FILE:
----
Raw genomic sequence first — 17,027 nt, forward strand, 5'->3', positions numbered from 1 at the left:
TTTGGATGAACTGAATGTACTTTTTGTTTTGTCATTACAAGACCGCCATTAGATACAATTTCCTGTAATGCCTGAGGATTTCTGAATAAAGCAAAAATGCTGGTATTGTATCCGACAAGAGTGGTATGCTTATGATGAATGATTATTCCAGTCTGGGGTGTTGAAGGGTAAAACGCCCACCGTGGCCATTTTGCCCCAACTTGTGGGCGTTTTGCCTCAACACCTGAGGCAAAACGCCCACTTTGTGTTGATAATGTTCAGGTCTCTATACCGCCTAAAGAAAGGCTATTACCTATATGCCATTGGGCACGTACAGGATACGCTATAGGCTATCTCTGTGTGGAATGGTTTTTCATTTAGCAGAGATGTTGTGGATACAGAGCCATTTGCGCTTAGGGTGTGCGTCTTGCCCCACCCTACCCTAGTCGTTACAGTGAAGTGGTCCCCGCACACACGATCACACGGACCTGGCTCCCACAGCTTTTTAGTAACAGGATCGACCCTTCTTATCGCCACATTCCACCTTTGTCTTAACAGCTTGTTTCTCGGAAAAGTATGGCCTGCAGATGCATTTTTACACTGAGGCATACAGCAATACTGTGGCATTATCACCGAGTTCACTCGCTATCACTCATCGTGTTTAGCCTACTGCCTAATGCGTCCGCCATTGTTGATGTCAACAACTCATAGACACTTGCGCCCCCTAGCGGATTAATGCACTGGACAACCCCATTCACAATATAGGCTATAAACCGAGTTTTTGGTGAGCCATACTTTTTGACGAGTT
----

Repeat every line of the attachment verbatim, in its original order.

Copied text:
Raw genomic sequence first — 17,027 nt, forward strand, 5'->3', positions numbered from 1 at the left:
TTTGGATGAACTGAATGTACTTTTTGTTTTGTCATTACAAGACCGCCATTAGATACAATTTCCTGTAATGCCTGAGGATTTCTGAATAAAGCAAAAATGCTGGTATTGTATCCGACAAGAGTGGTATGCTTATGATGAATGATTATTCCAGTCTGGGGTGTTGAAGGGTAAAACGCCCACCGTGGCCATTTTGCCCCAACTTGTGGGCGTTTTGCCTCAACACCTGAGGCAAAACGCCCACTTTGTGTTGATAATGTTCAGGTCTCTATACCGCCTAAAGAAAGGCTATTACCTATATGCCATTGGGCACGTACAGGATACGCTATAGGCTATCTCTGTGTGGAATGGTTTTTCATTTAGCAGAGATGTTGTGGATACAGAGCCATTTGCGCTTAGGGTGTGCGTCTTGCCCCACCCTACCCTAGTCGTTACAGTGAAGTGGTCCCCGCACACACGATCACACGGACCTGGCTCCCACAGCTTTTTAGTAACAGGATCGACCCTTCTTATCGCCACATTCCACCTTTGTCTTAACAGCTTGTTTCTCGGAAAAGTATGGCCTGCAGATGCATTTTTACACTGAGGCATACAGCAATACTGTGGCATTATCACCGAGTTCACTCGCTATCACTCATCGTGTTTAGCCTACTGCCTAATGCGTCCGCCATTGTTGATGTCAACAACTCATAGACACTTGCGCCCCCTAGCGGATTAATGCACTGGACAACCCCATTCACAATATAGGCTATAAACCGAGTTTTTGGTGAGCCATACTTTTTGACGAGTT